The myth with DHCP, AD-integrated DNS, DNSUpdateProxy etc RRS feed

  • Question

  • Hello community,

    after searching several days for answers and solutions and after different statements I'm really tired :-(


    In our environment we use Microsoft DHCP (2012 R2) to serve clients (windows and non-windows) with IP's. AD-joined windows-clients are registering themself in DNS (AD-integrated) and this is working fine. Now we notice some strange behaviour with non-windows-clients like MAC, Linux etc. Partially they're getting no DNS-entry or extremly delayed (hours later). I've checked DHCP-Log (C:\Windows\system32\dhcp\) and I see a lot of entries with:

    31,03/23/17,11:33:18,DNS Update Failed,,hostname.domain.local,,,0,6,,,,,,,,,2

    Yesterday I was playing around with my test-client (ubuntu) and tried different solutions with no success. There was no dns-entry created. This morning when I came to work, suddenly I found a dns-entry with a timestamp from yesterday 10pm (when my test-client was offline!). So it seems there is a huge delay. But we have no replication issues (repadmin /replsum and dcdiag is fine!)

    My Setup:

    • Active Directory on Windows Server 2012 R2 DC's
    • AD integrated DNS
    • Windows Server 2012 R2 DHCP
    • DHCP is configured with credentials (IPv4 -> Properties -> Advanced -> Credentials) to dynamic update DNS
    • DHCP-computer-account is member of DNSUpdateProxy-group

    My questions:

    1. does the user-account (configured in DHCP to update dynamic DNS) need to be member of DNSUpdateProxy-group? I can't find any official reference and in some blog-post they write YES and in some other they say NO
    2. I cannot find "DNSUpdateProxy"-group in security-tab of my DNS-Zones. Even I cannot find this group in a clean and brand new deployed test-lab! Or is that group somewhere set deep in the configuration and cannot be modified?
    3. If I have to set manually rights to my DNS-zones -> which rights do I have to setup and for which account/group?
    4. Regarding the delay at creating there any possibility to check if there is a queue?

    What can I do?!

    Every help is appreciated!
    Thank you

    Thursday, March 23, 2017 11:17 AM

All replies

  • Hi Miranda,

    In answer to your questions:

    1) The user account shouldn't be in that group, just the DHCP server/s.

    2) Its an AD group and membership is managed as you'd manage any other group.

    3) You shouldn't need to do this.

    4) I'm not sure on this one, I'd have to check.

    Is the problem affecting all non-Windows machines or just some?  Can you please check you have Name Protection enable (it should be by default I believe) -  If it is enabled and your non-Windows machines have the same hostnames as Windows machines, that would prevent them getting registered in DNS.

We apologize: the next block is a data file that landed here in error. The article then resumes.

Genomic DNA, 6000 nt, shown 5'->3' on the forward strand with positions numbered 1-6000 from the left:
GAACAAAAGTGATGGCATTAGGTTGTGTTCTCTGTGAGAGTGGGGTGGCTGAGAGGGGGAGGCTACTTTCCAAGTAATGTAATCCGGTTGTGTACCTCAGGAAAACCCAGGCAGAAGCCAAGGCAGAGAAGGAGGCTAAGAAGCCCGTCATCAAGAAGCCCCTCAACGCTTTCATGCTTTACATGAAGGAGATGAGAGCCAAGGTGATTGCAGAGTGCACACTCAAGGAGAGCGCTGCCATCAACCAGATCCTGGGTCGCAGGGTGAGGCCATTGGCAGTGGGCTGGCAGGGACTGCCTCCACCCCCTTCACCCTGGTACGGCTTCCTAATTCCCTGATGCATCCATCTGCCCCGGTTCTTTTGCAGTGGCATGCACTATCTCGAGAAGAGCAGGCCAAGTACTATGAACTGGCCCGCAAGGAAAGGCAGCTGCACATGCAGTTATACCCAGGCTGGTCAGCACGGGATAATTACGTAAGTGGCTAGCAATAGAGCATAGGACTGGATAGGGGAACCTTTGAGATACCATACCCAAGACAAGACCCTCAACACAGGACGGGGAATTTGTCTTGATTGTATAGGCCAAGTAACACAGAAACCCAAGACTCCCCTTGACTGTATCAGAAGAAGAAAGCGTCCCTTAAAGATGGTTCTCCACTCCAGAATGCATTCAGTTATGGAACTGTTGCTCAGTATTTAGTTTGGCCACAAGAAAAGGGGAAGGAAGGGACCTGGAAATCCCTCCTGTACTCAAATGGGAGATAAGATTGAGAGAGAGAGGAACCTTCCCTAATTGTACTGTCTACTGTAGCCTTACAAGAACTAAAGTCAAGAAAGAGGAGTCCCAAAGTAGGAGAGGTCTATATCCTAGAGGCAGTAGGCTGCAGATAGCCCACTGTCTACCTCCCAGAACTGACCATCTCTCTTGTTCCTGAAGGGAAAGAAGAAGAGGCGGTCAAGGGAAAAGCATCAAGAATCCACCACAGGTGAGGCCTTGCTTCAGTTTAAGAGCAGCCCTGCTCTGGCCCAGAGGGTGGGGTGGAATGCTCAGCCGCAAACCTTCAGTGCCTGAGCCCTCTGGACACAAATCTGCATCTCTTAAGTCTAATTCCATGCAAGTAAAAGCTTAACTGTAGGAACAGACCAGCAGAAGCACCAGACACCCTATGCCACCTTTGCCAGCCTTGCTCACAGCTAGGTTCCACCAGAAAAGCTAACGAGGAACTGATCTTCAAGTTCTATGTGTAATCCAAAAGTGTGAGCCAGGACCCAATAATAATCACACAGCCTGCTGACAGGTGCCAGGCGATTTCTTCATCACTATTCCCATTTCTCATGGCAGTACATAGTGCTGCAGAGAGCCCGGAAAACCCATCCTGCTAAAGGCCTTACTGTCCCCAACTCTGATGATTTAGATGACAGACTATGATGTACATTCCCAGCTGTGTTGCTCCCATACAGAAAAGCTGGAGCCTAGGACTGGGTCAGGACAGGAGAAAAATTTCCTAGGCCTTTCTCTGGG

If you try and register a non-Windows client in DNS, is there a local DNS on site you can connect to to see if the update has appeared?

    Thursday, March 23, 2017 1:40 PM
  • Hi,

    2) I know it's an AD-Group, but normally the group should be visible on the security of DNS-zones, so I can reproduce which rights the group has on dns-zones...

    4) Name-protection is enabled. The non-windows-clients do have another naming-scheme so there are no duplicate hostnames. Normally the DHCP-server should register the non-windows-clients in dns via his membership in DNSUpdateProxy and due to the credentials. But again - yesterday the dns-record was created hours later (when my test-client was off and I was not longer in the office)...its weired


    Thursday, March 23, 2017 2:22 PM
  • Hi,

    There is no 'bad address' or anything logged in the DHCP console for the non-Win machines is there and the machines are all obtaining IPs correctly yeah?

    In your DHCP logs are all the failures error code 31 or are you getting different ones too?  Is there anything else useful in the event logs on the DNS and DHCP servers?

    Is DHCP installed on a DC?  If so, then I think the DHCP service inherits the security permissions of the DC.  Instead you should set up a dedicated service account with a strong password and not set to expire.   I think the account just needs domain user permissions, nothing special.  Then use that to authenticate DHCP.

    • Edited by Stu Cousins Thursday, March 23, 2017 7:29 PM extra info added
    • Proposed as answer by John Lii Monday, April 10, 2017 10:17 AM
    Thursday, March 23, 2017 7:09 PM
  • Hi,

    Just want to confirm the current situations.

    Please feel free to let us know if you need further assistance.

    Best Regards,


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    Monday, April 10, 2017 10:17 AM